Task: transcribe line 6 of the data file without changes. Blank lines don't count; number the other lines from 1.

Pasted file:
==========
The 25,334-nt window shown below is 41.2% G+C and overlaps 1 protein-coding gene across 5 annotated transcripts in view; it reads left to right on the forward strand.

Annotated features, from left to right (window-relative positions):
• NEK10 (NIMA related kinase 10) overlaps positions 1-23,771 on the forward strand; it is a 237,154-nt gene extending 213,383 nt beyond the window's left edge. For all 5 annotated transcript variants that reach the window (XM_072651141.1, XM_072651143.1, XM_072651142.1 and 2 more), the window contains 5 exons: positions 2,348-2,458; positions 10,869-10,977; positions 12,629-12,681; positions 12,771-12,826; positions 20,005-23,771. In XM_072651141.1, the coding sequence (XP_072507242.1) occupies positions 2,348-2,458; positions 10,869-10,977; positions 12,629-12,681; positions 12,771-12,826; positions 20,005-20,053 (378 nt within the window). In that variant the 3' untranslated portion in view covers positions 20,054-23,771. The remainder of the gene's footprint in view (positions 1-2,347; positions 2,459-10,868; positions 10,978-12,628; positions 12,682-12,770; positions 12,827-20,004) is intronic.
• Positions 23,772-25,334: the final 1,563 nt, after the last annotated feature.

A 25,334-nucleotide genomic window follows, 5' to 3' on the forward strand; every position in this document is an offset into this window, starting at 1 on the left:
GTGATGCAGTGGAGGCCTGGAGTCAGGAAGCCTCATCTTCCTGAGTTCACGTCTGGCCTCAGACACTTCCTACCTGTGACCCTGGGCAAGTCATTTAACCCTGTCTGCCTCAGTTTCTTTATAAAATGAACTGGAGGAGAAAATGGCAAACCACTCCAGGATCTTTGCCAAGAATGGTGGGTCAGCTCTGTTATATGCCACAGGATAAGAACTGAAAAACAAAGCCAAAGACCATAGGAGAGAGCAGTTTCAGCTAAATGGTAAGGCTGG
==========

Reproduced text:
GTGATGCAGTGGAGGCCTGGAGTCAGGAAGCCTCATCTTCCTGAGTTCACGTCTGGCCTCAGACACTTCCTACCTGTGACCCTGGGCAAGTCATTTAACCCTGTCTGCCTCAGTTTCTTTATAAAATGAACTGGAGGAGAAAATGGCAAACCACTCCAGGATCTTTGCCAAGAATGGTGGGTCAGCTCTGTTATATGCCACAGGATAAGAACTGAAAAACAAAGCCAAAGACCATAGGAGAGAGCAGTTTCAGCTAAATGGTAAGGCTGG